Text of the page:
Harriet Bjerrum Nielsen: "Constructing and Researching the Object in Time and Space"
Harriet Bjerrum Nielsen (STK) has recently published the article "Constructing and Researching the Object in Time and Space" in the edited volume Constructing Social Research Objects: Constructionism in Research Practice (eds. Leiulfsrud and Sohlberg).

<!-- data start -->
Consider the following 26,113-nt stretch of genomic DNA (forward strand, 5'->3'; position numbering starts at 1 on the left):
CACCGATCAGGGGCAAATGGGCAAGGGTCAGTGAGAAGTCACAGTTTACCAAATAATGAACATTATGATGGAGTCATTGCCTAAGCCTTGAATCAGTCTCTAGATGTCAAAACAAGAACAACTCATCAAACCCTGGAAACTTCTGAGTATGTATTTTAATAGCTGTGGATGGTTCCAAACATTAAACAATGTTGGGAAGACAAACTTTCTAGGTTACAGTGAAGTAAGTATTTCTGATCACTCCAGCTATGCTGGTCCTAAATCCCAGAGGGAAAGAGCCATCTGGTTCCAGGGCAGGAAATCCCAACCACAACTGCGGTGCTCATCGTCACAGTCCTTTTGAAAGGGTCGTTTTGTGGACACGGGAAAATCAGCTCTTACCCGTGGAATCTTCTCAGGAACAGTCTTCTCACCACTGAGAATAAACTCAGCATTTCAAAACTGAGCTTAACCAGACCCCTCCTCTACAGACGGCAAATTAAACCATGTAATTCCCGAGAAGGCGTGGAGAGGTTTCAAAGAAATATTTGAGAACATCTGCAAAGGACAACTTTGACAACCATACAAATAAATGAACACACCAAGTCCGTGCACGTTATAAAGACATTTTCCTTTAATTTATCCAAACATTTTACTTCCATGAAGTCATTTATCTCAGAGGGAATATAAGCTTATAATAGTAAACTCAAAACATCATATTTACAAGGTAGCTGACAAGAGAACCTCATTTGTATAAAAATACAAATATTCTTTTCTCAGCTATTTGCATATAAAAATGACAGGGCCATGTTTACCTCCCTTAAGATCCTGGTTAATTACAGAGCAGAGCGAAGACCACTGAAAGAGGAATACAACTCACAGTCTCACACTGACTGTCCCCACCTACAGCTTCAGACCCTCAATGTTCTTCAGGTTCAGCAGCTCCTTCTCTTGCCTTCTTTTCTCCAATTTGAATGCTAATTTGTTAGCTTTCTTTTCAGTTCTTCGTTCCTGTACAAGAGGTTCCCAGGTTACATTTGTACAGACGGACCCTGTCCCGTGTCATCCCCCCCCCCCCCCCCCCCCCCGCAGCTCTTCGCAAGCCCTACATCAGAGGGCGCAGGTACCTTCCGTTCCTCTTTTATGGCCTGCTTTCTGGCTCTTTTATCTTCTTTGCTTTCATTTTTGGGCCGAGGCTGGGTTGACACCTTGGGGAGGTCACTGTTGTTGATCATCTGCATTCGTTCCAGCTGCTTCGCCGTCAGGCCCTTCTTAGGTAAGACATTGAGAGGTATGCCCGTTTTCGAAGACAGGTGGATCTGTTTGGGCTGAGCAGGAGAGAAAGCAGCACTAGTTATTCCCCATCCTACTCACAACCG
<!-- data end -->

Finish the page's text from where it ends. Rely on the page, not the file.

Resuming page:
"The dimensions of time and space are inherent in sociological inquiry but are considered in varying ways and degrees in different theories and methodologies. Since the phenomena that sociologists investigate mainly comprise what the Canadian philosopher Ian Hacking has coined the ‘interactive kind’ (1999: 32), they come into existence as patterns or dynamics of human interaction. As these patterns and dynamics are conditioned by time and space, they are open to change and seldom repeat themselves in exactly the same form. In national statistics, this ongoing change appears in the well- known problems of maintaining the same definitions, variables, and values over time, which need to be rethought and sometimes changed to remain relevant. Conceptual sociology may experience the challenge through the use of concepts and theories, which also emerge from specific historical contexts and, thus, can be described as ‘chronotopes’: particular forms characterised by intrinsic connections between temporal and spatial relations (Bakhtin, 1981). Thus, the objects of sociological inquiry are constantly in motion: what you observed, described, and explained yesterday may be gone or at least changed today, including the relevance of your own research perspective."